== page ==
3 min read

Bad Data’s Lasting Impact on your Analytics Runs Deeper than you Think

Data monitoring can’t be neglected–the net effect of erroneous data can be catastrophic for your business.

Imagine this: it’s around 7 pm, and you’re just now getting home after work, shuttling your kids around to their after-school activities, and picking up some dinner. You walk into your dark house, flip on the lights, and notice that your kitchen floor is covered in water, and you can hear it coming from under your sink. You have no idea what happened, but it’s after business hours, so you shut off the water, and have no choice but to call an emergency plumber and pay the fee that comes along with it. 

The plumber arrives an hour later, informs you that a pipe burst–likely earlier that day–and that he’s fixed it. When you weren’t looking, someone put Legos down the sink, and they blocked up the pipe and the pressure caused it to burst. You had no idea because you don’t regularly inspect the plumbing in your house–who does? You thank him, pay him, and wonder how on Earth you’re going to keep it from happening again while still maintaining your house, kids, and sanity. 

Plumbing for external data is no different. Much like parents, data engineers are expected to play their role on top of acting as a data “plumber,” monitoring, maintaining, and correcting issues when they occur within the flow of external data into your company. The work is tedious, human error is rife, and it’s hard to know what you’re looking for until it’s flooded your house, or in the case of external data, ruined a mission critical application. Just like an unseen plumbing issue, the effects of one mistake can wreak havoc on anything downstream. 

Considering the Consequences of Bad Data 

Much like our fictional parent, most organizations don’t hire data engineers purely to maintain the plumbing of their external data flow and keep them on the bench until there’s an issue that needs to be resolved. Data teams are built of talented individuals who are required to drop everything to diagnose what the problem is, where it is coming from and then fix the issues as they arise. Because this type of monitoring is often manual and isn’t a first priority, bad data can slip through the cracks and create a constant series of fire drills. 

Bad data isn’t as nefarious as it sounds, but its consequences are. Something as small as a one-letter typo, a schema change, missing information, or an incorrect classification for a stock can set off a ripple effect. For example, an error in a pricing file can materially impact performance and attribution reports for internal and external clients. With many manual processes involved in the production of dashboards, portfolio reconciliations and client portfolio performance and attribution, the risk of errors is serious and can result in monetary or job loss, regulatory fines, and significant reputational damage to institutional client relationships. 

Time for a Change: Reducing Bad Data's Reach

A data marketplace exists within a specified cloud environment that can produce raw data within seconds. Oftentimes, these marketplaces pull in data from several aggregators to serve up quickly to your organization. When it comes to our catering metaphor, this would be akin to purchasing a delivery of catering portions from Chipotle–but it’s still up to you to serve your guests and potentially prepare the food, depending on what you purchase, but the delivery and cooking and are done for you. Data from marketplaces is still raw data, and will have to be transformed to meet your business needs. The main difference between an aggregator and marketplace is the speed at which you get the data, and that with a marketplace, it’s conveniently delivered right to your storage–no onboarding required.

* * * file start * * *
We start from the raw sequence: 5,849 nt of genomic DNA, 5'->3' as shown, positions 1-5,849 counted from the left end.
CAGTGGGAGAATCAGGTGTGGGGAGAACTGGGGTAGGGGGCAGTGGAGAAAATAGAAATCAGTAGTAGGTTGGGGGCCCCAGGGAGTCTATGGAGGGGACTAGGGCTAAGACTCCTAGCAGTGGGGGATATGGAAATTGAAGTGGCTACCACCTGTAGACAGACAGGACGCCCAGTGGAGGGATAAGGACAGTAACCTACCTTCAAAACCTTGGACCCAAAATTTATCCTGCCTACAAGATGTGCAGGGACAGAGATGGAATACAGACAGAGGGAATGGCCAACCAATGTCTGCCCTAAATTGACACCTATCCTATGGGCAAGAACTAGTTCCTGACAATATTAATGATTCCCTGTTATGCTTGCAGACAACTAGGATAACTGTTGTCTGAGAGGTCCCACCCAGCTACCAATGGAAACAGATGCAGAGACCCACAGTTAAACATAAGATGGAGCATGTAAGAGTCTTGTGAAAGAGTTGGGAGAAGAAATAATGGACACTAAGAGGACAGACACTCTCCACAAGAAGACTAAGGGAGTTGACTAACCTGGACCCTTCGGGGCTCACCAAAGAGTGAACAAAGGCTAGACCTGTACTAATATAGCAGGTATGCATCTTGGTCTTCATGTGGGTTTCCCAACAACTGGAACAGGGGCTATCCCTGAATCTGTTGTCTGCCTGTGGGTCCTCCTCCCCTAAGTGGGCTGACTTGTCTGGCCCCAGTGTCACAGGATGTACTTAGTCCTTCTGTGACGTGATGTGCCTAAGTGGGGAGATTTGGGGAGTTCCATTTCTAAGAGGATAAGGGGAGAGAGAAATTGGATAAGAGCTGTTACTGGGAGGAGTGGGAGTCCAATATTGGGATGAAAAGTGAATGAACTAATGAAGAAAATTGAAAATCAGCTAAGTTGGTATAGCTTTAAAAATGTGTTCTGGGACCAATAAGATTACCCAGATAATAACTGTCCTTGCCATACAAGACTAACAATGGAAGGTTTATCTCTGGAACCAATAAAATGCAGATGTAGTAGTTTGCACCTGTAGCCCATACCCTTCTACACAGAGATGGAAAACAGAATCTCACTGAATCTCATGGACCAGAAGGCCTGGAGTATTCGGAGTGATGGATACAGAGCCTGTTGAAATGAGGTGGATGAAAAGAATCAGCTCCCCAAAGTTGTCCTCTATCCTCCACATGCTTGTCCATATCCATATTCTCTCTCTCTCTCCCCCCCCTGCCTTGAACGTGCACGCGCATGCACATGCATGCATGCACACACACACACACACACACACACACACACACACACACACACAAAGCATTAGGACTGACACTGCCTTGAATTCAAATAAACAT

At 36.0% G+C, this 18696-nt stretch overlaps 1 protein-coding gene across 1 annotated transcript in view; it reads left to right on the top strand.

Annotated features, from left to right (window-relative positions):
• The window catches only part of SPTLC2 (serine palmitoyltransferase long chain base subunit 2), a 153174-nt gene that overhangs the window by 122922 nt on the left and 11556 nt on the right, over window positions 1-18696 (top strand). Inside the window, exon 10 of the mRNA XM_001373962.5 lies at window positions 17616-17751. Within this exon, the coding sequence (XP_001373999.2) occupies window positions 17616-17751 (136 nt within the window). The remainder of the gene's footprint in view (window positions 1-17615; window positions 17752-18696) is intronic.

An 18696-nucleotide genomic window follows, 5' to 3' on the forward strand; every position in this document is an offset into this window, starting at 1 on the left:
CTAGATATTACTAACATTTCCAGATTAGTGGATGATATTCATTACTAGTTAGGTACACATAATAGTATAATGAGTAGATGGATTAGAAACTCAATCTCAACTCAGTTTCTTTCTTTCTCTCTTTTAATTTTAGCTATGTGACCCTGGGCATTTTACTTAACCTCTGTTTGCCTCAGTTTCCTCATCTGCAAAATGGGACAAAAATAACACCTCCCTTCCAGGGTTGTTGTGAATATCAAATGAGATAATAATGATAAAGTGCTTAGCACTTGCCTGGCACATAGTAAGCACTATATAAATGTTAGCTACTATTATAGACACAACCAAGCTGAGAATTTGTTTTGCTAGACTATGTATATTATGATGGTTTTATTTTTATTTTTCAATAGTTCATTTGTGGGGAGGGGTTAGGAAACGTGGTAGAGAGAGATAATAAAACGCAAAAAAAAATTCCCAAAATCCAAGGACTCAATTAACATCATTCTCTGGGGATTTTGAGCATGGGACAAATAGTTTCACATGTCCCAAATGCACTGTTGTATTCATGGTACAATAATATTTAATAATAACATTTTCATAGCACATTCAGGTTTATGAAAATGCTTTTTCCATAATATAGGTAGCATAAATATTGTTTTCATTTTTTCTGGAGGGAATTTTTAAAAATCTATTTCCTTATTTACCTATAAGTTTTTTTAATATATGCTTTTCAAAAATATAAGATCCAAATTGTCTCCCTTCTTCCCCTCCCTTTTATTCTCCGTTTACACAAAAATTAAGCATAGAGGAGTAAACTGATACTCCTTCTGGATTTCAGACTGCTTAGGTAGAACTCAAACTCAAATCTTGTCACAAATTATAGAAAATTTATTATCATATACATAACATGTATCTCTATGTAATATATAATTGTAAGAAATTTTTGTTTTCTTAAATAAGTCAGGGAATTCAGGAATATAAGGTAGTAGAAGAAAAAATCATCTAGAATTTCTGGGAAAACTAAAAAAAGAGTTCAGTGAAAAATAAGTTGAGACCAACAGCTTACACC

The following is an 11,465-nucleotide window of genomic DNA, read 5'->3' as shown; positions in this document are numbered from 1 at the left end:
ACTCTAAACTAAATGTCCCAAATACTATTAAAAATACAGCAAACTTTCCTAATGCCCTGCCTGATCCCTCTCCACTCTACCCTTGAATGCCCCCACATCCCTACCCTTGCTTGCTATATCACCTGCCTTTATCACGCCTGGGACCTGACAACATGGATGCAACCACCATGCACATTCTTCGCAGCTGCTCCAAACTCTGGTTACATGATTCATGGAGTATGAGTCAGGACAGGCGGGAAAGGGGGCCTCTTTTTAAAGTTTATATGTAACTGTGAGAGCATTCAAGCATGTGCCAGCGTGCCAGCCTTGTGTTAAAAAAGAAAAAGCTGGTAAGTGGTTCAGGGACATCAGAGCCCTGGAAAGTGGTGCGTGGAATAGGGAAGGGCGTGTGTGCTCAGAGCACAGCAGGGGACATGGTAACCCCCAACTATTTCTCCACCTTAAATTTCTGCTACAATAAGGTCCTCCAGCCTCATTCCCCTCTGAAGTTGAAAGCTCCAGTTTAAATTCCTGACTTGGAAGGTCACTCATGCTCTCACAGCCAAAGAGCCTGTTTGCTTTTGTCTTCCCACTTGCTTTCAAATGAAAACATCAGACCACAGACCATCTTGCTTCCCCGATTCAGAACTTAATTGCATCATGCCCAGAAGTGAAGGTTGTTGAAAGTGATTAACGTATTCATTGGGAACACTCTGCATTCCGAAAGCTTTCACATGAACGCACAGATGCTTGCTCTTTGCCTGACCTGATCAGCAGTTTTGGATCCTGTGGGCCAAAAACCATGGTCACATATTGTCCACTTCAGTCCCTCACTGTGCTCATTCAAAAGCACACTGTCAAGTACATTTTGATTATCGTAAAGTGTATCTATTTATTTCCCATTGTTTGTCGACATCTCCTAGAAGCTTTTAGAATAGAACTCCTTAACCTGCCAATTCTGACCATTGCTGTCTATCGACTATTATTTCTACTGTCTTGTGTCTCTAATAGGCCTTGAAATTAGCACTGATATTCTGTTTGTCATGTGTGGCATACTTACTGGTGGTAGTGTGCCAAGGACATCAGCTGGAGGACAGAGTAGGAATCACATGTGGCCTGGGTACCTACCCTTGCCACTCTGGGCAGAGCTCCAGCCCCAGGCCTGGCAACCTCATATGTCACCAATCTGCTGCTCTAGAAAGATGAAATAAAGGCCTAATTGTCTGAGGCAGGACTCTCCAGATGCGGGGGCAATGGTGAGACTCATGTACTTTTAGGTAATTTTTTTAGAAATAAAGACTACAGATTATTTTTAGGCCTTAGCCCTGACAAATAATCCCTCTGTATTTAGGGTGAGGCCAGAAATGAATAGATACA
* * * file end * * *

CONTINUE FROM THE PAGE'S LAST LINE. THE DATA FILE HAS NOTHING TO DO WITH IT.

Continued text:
In today’s market, the risk of a negative impact of having bad data rises exponentially as the volume of data builds in the metaphorical pipes. One bad ‘leak’ or broken pipe can really cause significant negative impact to your business and will require resulting in an increased risk factor every time someone new touches a dataset. This is a problem that cannot be ignored, as this data drives strategic business plans, investment decisions, and more. But the risk is accepted because this is just the status quo for data operations. 

While it’s easy to fear technology malfunctioning and trusting a real person to complete quality work, that isn’t often the case. A systemic, technology-based approach to data operations is far safer, as it reduces risk of introducing bad data into your plumbing. Businesses who take the leap and remove the manual, human error-prone steps from their data management processes will maintain a competitive edge over those who choose not to. It’s just like having an emergency plumber on call, 24/7/365, and never having to deal with a flooded kitchen, because the Lego was stopped from ever going down the sink. This transition also allows your data engineers and scientists to refocus their daily energy from tedious tasks to the value-add analytical work you hired them to do in the first place. 

Crux is that on-call emergency plumber. Our technology and external data expertise allow us to take over that maintenance and monitoring, and correct those common bad data issues before you even knew they were there. If you’re ready to optimize data operations and let us do the heavy lifting for you, reach out at charles.ashwanden@cruxinformatics.com today. 

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